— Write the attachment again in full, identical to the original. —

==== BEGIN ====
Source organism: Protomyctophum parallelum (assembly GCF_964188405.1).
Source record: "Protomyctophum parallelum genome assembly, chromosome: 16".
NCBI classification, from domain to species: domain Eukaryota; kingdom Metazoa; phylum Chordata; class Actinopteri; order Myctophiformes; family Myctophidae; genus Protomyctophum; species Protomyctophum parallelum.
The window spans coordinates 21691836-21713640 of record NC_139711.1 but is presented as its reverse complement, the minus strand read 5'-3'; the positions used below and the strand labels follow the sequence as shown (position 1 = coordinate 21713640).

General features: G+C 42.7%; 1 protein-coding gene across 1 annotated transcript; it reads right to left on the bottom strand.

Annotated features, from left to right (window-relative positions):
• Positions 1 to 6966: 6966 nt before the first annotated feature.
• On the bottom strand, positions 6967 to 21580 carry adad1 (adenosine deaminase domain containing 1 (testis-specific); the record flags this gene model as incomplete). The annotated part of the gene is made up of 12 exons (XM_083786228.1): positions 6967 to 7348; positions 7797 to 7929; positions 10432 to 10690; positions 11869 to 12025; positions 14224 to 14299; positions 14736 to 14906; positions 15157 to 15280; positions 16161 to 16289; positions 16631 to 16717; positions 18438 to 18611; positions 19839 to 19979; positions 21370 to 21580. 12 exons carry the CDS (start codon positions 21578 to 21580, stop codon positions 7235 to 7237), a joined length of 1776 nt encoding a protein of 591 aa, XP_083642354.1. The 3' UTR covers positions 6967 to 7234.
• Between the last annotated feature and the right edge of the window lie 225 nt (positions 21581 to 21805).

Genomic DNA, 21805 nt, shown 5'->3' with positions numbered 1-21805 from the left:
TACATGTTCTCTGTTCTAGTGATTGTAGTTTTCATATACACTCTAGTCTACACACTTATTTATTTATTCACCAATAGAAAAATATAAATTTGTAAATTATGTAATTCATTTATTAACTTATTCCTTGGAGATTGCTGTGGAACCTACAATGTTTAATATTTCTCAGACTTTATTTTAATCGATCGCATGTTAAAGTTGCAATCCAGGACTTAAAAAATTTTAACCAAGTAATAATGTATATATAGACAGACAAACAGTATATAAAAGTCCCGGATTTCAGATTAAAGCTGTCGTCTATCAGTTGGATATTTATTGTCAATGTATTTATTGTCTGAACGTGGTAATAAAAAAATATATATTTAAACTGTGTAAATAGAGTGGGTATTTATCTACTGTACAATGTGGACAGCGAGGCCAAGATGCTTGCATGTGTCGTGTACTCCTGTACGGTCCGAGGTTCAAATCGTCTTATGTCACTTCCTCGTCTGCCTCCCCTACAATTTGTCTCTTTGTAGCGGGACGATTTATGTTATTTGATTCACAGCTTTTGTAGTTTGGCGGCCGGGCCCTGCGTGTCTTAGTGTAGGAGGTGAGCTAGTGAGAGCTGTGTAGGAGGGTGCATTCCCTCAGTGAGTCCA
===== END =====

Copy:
Source organism: Protomyctophum parallelum (assembly GCF_964188405.1).
Source record: "Protomyctophum parallelum genome assembly, chromosome: 16".
NCBI classification, from domain to species: domain Eukaryota; kingdom Metazoa; phylum Chordata; class Actinopteri; order Myctophiformes; family Myctophidae; genus Protomyctophum; species Protomyctophum parallelum.
The window spans coordinates 21691836-21713640 of record NC_139711.1 but is presented as its reverse complement, the minus strand read 5'-3'; the positions used below and the strand labels follow the sequence as shown (position 1 = coordinate 21713640).

General features: G+C 42.7%; 1 protein-coding gene across 1 annotated transcript; it reads right to left on the bottom strand.

Annotated features, from left to right (window-relative positions):
• Positions 1 to 6966: 6966 nt before the first annotated feature.
• On the bottom strand, positions 6967 to 21580 carry adad1 (adenosine deaminase domain containing 1 (testis-specific); the record flags this gene model as incomplete). The annotated part of the gene is made up of 12 exons (XM_083786228.1): positions 6967 to 7348; positions 7797 to 7929; positions 10432 to 10690; positions 11869 to 12025; positions 14224 to 14299; positions 14736 to 14906; positions 15157 to 15280; positions 16161 to 16289; positions 16631 to 16717; positions 18438 to 18611; positions 19839 to 19979; positions 21370 to 21580. 12 exons carry the CDS (start codon positions 21578 to 21580, stop codon positions 7235 to 7237), a joined length of 1776 nt encoding a protein of 591 aa, XP_083642354.1. The 3' UTR covers positions 6967 to 7234.
• Between the last annotated feature and the right edge of the window lie 225 nt (positions 21581 to 21805).

Genomic DNA, 21805 nt, shown 5'->3' with positions numbered 1-21805 from the left:
TACATGTTCTCTGTTCTAGTGATTGTAGTTTTCATATACACTCTAGTCTACACACTTATTTATTTATTCACCAATAGAAAAATATAAATTTGTAAATTATGTAATTCATTTATTAACTTATTCCTTGGAGATTGCTGTGGAACCTACAATGTTTAATATTTCTCAGACTTTATTTTAATCGATCGCATGTTAAAGTTGCAATCCAGGACTTAAAAAATTTTAACCAAGTAATAATGTATATATAGACAGACAAACAGTATATAAAAGTCCCGGATTTCAGATTAAAGCTGTCGTCTATCAGTTGGATATTTATTGTCAATGTATTTATTGTCTGAACGTGGTAATAAAAAAATATATATTTAAACTGTGTAAATAGAGTGGGTATTTATCTACTGTACAATGTGGACAGCGAGGCCAAGATGCTTGCATGTGTCGTGTACTCCTGTACGGTCCGAGGTTCAAATCGTCTTATGTCACTTCCTCGTCTGCCTCCCCTACAATTTGTCTCTTTGTAGCGGGACGATTTATGTTATTTGATTCACAGCTTTTGTAGTTTGGCGGCCGGGCCCTGCGTGTCTTAGTGTAGGAGGTGAGCTAGTGAGAGCTGTGTAGGAGGGTGCATTCCCTCAGTGAGTCCA